Faroese skjaldur are a genre of oral literature and music comprising rhymes, lullabies and short tales that have existed for centuries and played a part in the transmission — and survival — of the Faroese language. Rich in content, skjaldur illustrate how folklore, language and local knowledge were passed down the generations.While the origins of the genre remain opaque, they were part of a wider tradition of oral literature that included ballads, kvæ ir (poems, tales) and tættir (satirical ballads, often rude and insulting).
The nineteenth century, when the Faroese language was most threatened by the colonial language, Danish, saw the flourishing of verbal arts, ethnic music and ballads.The influence of skjaldur and other forms of oral literature on the vernacular language has been disproportionately significant, as Faroese did not develop a written tradition until the nineteenth century. Faroese was never a minority language as such and survived the onslaught of Danish through its position as an oral form in a bilingual environment, with its use restricted to the homestead where oral literature continued to thrive.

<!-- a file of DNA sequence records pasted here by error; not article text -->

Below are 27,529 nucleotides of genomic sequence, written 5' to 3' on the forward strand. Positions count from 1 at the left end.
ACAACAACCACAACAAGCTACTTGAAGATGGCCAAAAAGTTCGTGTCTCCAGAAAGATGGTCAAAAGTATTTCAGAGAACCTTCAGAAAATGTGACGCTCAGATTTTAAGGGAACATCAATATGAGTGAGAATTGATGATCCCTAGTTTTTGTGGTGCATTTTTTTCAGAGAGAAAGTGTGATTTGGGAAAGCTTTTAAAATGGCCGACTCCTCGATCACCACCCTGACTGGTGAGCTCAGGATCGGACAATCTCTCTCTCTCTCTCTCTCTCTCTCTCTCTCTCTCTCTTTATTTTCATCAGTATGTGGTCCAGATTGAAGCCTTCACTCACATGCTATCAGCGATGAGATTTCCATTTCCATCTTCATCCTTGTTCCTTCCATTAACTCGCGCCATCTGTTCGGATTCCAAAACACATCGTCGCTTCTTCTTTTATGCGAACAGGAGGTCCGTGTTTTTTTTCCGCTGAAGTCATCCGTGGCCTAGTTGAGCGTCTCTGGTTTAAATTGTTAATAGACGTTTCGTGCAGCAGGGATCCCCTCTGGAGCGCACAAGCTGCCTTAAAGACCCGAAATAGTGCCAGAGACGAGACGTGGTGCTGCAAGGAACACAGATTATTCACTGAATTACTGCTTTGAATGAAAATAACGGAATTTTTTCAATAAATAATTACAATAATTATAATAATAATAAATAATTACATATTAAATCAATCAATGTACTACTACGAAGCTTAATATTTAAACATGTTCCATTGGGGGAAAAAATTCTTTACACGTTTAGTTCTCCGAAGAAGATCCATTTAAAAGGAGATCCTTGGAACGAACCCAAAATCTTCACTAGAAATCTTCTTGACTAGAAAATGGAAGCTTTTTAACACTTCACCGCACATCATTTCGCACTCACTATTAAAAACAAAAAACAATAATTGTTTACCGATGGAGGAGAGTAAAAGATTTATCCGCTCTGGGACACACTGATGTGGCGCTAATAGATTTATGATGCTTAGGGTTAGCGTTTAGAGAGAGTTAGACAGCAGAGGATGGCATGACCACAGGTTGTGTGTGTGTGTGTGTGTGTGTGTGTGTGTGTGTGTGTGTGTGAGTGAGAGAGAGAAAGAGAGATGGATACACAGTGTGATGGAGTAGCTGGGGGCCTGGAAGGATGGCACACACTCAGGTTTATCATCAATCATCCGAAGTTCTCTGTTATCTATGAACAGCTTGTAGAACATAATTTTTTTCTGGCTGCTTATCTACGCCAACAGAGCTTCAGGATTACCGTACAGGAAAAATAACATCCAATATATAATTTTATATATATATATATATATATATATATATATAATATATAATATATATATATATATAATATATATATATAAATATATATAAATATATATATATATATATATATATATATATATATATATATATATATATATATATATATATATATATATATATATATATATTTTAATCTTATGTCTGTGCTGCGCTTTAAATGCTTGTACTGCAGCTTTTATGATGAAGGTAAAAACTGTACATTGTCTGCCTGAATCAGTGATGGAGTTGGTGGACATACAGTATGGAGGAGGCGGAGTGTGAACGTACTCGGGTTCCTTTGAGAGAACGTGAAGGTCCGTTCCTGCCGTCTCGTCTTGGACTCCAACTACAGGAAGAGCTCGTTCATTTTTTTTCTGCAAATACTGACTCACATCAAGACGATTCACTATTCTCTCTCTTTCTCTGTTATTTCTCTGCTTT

The contribution of skjaldur to the development of the Faroese language is thus beyond doubt. At present, however, in the increasingly urbanised society of the Faroe Isles, the custom of parents narrating nursery rhymes, counting games, lullabies and folktales to their children is rapidly giving way to more mainstream entertainment media, transmitted in either English and Danish.
Dr Leonard is a Research Fellow at Trinity Hall College, the Department of Linguistics and the Scott Polar Research Institute, all at the University of Cambridge. He is an anthropological linguist with research interests in the role of language in the establishment of social and linguistic identities in small speech communities, the ethnography of speaking, endangered languages and cultures, linguistic diversity and language revitalisation. His doctoral research at the University of Oxford focused on the construction of social and linguistic identity in early Iceland, and he has conducted sociolinguistic and ethnographic research in Iceland and the Faroe Islands. In 2010, Dr Leonard embarked on a new project to document the endangered oral traditions and communicative practices of the Inughuit people in northwest Greenland.